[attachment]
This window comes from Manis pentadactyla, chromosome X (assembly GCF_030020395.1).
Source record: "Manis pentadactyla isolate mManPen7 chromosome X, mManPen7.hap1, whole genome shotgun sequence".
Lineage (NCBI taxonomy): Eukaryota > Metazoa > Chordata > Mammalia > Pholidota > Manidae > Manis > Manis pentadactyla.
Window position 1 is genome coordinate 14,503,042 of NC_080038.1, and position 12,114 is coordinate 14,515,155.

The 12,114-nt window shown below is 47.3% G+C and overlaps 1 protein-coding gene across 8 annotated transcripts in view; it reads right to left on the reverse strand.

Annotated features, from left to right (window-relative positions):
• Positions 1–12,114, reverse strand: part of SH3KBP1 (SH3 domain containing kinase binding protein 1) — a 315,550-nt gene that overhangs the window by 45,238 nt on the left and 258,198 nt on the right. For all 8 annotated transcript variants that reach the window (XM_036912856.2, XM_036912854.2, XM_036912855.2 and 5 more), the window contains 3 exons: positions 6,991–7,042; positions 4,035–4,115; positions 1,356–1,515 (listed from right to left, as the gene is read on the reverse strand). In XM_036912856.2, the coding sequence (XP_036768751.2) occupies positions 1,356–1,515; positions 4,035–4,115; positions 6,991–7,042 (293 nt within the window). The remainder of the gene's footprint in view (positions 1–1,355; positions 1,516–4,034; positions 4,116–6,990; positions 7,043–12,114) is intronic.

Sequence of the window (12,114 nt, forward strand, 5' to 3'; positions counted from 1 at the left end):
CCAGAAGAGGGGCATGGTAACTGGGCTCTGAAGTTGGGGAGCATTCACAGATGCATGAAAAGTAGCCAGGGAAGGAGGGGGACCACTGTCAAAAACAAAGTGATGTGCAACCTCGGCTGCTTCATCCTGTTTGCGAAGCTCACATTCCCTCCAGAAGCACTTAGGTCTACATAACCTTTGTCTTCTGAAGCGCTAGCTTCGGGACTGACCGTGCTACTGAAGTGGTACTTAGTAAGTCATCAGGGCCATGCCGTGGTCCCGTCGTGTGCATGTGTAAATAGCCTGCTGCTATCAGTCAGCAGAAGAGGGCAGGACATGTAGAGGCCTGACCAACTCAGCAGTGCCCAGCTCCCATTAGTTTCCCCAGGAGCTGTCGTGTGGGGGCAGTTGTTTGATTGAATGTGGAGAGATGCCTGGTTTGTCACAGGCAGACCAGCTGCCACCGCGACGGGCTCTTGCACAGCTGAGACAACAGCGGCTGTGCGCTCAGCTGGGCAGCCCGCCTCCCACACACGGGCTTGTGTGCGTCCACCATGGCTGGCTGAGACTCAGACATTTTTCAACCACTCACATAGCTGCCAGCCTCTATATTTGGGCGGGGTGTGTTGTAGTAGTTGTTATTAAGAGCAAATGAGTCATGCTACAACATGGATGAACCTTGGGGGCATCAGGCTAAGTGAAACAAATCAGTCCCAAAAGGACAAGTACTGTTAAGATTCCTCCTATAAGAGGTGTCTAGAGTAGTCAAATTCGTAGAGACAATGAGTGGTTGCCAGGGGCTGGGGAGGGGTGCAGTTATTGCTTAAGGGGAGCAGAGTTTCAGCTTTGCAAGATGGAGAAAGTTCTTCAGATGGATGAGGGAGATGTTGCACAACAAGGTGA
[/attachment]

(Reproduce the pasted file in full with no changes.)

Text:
This window comes from Manis pentadactyla, chromosome X (assembly GCF_030020395.1).
Source record: "Manis pentadactyla isolate mManPen7 chromosome X, mManPen7.hap1, whole genome shotgun sequence".
Lineage (NCBI taxonomy): Eukaryota > Metazoa > Chordata > Mammalia > Pholidota > Manidae > Manis > Manis pentadactyla.
Window position 1 is genome coordinate 14,503,042 of NC_080038.1, and position 12,114 is coordinate 14,515,155.

The 12,114-nt window shown below is 47.3% G+C and overlaps 1 protein-coding gene across 8 annotated transcripts in view; it reads right to left on the reverse strand.

Annotated features, from left to right (window-relative positions):
• Positions 1–12,114, reverse strand: part of SH3KBP1 (SH3 domain containing kinase binding protein 1) — a 315,550-nt gene that overhangs the window by 45,238 nt on the left and 258,198 nt on the right. For all 8 annotated transcript variants that reach the window (XM_036912856.2, XM_036912854.2, XM_036912855.2 and 5 more), the window contains 3 exons: positions 6,991–7,042; positions 4,035–4,115; positions 1,356–1,515 (listed from right to left, as the gene is read on the reverse strand). In XM_036912856.2, the coding sequence (XP_036768751.2) occupies positions 1,356–1,515; positions 4,035–4,115; positions 6,991–7,042 (293 nt within the window). The remainder of the gene's footprint in view (positions 1–1,355; positions 1,516–4,034; positions 4,116–6,990; positions 7,043–12,114) is intronic.

Sequence of the window (12,114 nt, forward strand, 5' to 3'; positions counted from 1 at the left end):
CCAGAAGAGGGGCATGGTAACTGGGCTCTGAAGTTGGGGAGCATTCACAGATGCATGAAAAGTAGCCAGGGAAGGAGGGGGACCACTGTCAAAAACAAAGTGATGTGCAACCTCGGCTGCTTCATCCTGTTTGCGAAGCTCACATTCCCTCCAGAAGCACTTAGGTCTACATAACCTTTGTCTTCTGAAGCGCTAGCTTCGGGACTGACCGTGCTACTGAAGTGGTACTTAGTAAGTCATCAGGGCCATGCCGTGGTCCCGTCGTGTGCATGTGTAAATAGCCTGCTGCTATCAGTCAGCAGAAGAGGGCAGGACATGTAGAGGCCTGACCAACTCAGCAGTGCCCAGCTCCCATTAGTTTCCCCAGGAGCTGTCGTGTGGGGGCAGTTGTTTGATTGAATGTGGAGAGATGCCTGGTTTGTCACAGGCAGACCAGCTGCCACCGCGACGGGCTCTTGCACAGCTGAGACAACAGCGGCTGTGCGCTCAGCTGGGCAGCCCGCCTCCCACACACGGGCTTGTGTGCGTCCACCATGGCTGGCTGAGACTCAGACATTTTTCAACCACTCACATAGCTGCCAGCCTCTATATTTGGGCGGGGTGTGTTGTAGTAGTTGTTATTAAGAGCAAATGAGTCATGCTACAACATGGATGAACCTTGGGGGCATCAGGCTAAGTGAAACAAATCAGTCCCAAAAGGACAAGTACTGTTAAGATTCCTCCTATAAGAGGTGTCTAGAGTAGTCAAATTCGTAGAGACAATGAGTGGTTGCCAGGGGCTGGGGAGGGGTGCAGTTATTGCTTAAGGGGAGCAGAGTTTCAGCTTTGCAAGATGGAGAAAGTTCTTCAGATGGATGAGGGAGATGTTGCACAACAAGGTGA